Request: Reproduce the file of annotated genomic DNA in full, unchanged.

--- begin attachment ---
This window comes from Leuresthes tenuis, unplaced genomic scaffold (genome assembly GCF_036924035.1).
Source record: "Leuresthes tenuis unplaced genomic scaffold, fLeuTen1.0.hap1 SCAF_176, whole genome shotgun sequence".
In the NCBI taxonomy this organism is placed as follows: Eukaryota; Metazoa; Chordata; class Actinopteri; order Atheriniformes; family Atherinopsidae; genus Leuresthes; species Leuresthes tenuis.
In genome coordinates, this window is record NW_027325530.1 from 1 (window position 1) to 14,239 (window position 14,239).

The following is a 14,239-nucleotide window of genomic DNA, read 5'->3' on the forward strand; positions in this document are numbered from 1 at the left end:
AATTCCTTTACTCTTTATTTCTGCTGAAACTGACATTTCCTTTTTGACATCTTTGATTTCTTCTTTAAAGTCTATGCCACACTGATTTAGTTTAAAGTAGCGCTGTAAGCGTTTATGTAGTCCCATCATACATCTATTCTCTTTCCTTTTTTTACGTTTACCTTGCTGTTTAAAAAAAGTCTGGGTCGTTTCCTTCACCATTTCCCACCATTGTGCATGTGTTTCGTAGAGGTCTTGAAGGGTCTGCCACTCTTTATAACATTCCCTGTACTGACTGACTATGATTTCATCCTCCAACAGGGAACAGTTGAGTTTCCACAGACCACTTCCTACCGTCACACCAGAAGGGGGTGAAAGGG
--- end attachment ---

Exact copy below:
This window comes from Leuresthes tenuis, unplaced genomic scaffold (genome assembly GCF_036924035.1).
Source record: "Leuresthes tenuis unplaced genomic scaffold, fLeuTen1.0.hap1 SCAF_176, whole genome shotgun sequence".
In the NCBI taxonomy this organism is placed as follows: Eukaryota; Metazoa; Chordata; class Actinopteri; order Atheriniformes; family Atherinopsidae; genus Leuresthes; species Leuresthes tenuis.
In genome coordinates, this window is record NW_027325530.1 from 1 (window position 1) to 14,239 (window position 14,239).

The following is a 14,239-nucleotide window of genomic DNA, read 5'->3' on the forward strand; positions in this document are numbered from 1 at the left end:
AATTCCTTTACTCTTTATTTCTGCTGAAACTGACATTTCCTTTTTGACATCTTTGATTTCTTCTTTAAAGTCTATGCCACACTGATTTAGTTTAAAGTAGCGCTGTAAGCGTTTATGTAGTCCCATCATACATCTATTCTCTTTCCTTTTTTTACGTTTACCTTGCTGTTTAAAAAAAGTCTGGGTCGTTTCCTTCACCATTTCCCACCATTGTGCATGTGTTTCGTAGAGGTCTTGAAGGGTCTGCCACTCTTTATAACATTCCCTGTACTGACTGACTATGATTTCATCCTCCAACAGGGAACAGTTGAGTTTCCACAGACCACTTCCTACCGTCACACCAGAAGGGGGTGAAAGGG